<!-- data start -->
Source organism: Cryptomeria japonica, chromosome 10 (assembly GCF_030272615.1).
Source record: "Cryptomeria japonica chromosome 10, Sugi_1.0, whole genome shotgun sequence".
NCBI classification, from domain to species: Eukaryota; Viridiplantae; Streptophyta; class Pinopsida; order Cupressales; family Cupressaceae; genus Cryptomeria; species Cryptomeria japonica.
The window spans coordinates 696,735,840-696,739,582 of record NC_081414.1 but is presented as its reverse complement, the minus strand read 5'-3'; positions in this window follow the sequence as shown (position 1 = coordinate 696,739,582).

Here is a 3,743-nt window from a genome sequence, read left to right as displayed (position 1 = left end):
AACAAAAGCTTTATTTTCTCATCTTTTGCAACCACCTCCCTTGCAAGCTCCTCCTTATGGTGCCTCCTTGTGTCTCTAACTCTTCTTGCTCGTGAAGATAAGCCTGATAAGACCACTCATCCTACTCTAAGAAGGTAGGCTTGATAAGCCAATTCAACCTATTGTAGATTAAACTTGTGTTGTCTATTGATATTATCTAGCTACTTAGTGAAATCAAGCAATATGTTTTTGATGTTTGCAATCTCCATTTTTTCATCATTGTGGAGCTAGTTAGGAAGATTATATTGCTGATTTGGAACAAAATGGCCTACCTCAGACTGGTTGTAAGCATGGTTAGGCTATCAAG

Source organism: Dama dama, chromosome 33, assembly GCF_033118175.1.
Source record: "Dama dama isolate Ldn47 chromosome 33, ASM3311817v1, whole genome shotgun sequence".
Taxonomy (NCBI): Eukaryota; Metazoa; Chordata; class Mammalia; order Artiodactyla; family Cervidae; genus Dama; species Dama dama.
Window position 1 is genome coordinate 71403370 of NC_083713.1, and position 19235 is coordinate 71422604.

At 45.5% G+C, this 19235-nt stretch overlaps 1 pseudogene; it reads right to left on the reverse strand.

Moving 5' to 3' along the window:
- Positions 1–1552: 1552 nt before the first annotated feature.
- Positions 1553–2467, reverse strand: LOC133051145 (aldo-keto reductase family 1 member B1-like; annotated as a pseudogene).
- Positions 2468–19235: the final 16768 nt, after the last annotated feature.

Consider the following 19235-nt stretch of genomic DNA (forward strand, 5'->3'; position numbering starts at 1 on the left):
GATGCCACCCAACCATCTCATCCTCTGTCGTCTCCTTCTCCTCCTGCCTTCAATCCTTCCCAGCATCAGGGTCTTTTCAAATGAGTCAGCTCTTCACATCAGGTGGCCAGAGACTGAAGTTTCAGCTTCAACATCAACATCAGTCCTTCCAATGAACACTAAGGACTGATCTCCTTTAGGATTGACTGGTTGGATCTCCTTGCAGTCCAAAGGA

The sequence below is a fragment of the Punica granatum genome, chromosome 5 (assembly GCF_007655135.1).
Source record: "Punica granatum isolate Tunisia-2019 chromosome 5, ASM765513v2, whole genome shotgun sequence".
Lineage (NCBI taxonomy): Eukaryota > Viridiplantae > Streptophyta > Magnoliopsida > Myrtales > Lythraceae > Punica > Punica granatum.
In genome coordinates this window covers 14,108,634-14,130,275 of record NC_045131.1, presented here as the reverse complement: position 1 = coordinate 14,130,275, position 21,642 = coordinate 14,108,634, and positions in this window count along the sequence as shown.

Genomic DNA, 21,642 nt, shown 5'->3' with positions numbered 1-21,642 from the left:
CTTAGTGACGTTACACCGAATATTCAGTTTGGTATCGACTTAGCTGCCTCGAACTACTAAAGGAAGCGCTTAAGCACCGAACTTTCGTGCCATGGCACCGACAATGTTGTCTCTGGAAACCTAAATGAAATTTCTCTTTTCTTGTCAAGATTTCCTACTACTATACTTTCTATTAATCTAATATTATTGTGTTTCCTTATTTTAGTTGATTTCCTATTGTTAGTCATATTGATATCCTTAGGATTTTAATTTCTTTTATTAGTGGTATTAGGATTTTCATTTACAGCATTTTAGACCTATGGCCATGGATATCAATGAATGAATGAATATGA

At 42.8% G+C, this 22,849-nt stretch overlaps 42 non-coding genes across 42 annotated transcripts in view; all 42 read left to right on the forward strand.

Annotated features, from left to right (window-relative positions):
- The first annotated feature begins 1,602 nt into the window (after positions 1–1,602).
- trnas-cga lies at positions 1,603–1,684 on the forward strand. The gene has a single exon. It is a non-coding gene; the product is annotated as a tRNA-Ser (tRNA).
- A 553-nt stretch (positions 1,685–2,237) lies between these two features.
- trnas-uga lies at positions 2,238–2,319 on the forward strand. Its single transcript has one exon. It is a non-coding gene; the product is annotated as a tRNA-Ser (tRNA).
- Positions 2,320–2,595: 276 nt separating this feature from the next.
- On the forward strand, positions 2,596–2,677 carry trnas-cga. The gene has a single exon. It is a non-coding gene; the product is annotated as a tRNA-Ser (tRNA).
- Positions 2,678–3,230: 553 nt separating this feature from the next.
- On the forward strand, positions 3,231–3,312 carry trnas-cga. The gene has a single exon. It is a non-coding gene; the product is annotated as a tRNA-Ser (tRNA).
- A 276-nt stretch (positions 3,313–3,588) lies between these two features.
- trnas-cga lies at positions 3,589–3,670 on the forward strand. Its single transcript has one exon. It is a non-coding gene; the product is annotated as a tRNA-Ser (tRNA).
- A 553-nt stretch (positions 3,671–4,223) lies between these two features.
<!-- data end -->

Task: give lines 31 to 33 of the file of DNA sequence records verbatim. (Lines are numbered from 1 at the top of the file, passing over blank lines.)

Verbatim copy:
- On the forward strand, positions 2,596–2,677 carry trnas-cga. The gene has a single exon. It is a non-coding gene; the product is annotated as a tRNA-Ser (tRNA).
- Positions 2,678–3,230: 553 nt separating this feature from the next.
- On the forward strand, positions 3,231–3,312 carry trnas-cga. The gene has a single exon. It is a non-coding gene; the product is annotated as a tRNA-Ser (tRNA).